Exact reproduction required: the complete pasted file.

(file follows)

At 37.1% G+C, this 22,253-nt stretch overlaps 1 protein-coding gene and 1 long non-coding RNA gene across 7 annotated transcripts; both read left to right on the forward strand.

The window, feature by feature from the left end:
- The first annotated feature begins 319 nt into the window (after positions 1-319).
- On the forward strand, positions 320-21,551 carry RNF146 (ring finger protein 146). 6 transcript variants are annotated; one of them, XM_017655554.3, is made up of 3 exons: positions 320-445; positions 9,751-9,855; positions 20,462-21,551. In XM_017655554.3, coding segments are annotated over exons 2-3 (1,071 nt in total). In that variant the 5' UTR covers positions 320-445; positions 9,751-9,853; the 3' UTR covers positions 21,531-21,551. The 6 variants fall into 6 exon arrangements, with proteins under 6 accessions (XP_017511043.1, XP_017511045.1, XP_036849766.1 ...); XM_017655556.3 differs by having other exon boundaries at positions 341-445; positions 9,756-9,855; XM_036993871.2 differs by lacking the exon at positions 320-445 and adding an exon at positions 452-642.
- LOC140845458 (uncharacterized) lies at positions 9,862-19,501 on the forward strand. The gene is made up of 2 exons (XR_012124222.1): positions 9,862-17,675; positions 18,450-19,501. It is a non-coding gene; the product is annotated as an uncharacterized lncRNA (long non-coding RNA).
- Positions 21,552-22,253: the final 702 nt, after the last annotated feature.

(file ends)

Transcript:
At 37.1% G+C, this 22,253-nt stretch overlaps 1 protein-coding gene and 1 long non-coding RNA gene across 7 annotated transcripts; both read left to right on the forward strand.

The window, feature by feature from the left end:
- The first annotated feature begins 319 nt into the window (after positions 1-319).
- On the forward strand, positions 320-21,551 carry RNF146 (ring finger protein 146). 6 transcript variants are annotated; one of them, XM_017655554.3, is made up of 3 exons: positions 320-445; positions 9,751-9,855; positions 20,462-21,551. In XM_017655554.3, coding segments are annotated over exons 2-3 (1,071 nt in total). In that variant the 5' UTR covers positions 320-445; positions 9,751-9,853; the 3' UTR covers positions 21,531-21,551. The 6 variants fall into 6 exon arrangements, with proteins under 6 accessions (XP_017511043.1, XP_017511045.1, XP_036849766.1 ...); XM_017655556.3 differs by having other exon boundaries at positions 341-445; positions 9,756-9,855; XM_036993871.2 differs by lacking the exon at positions 320-445 and adding an exon at positions 452-642.
- LOC140845458 (uncharacterized) lies at positions 9,862-19,501 on the forward strand. The gene is made up of 2 exons (XR_012124222.1): positions 9,862-17,675; positions 18,450-19,501. It is a non-coding gene; the product is annotated as an uncharacterized lncRNA (long non-coding RNA).
- Positions 21,552-22,253: the final 702 nt, after the last annotated feature.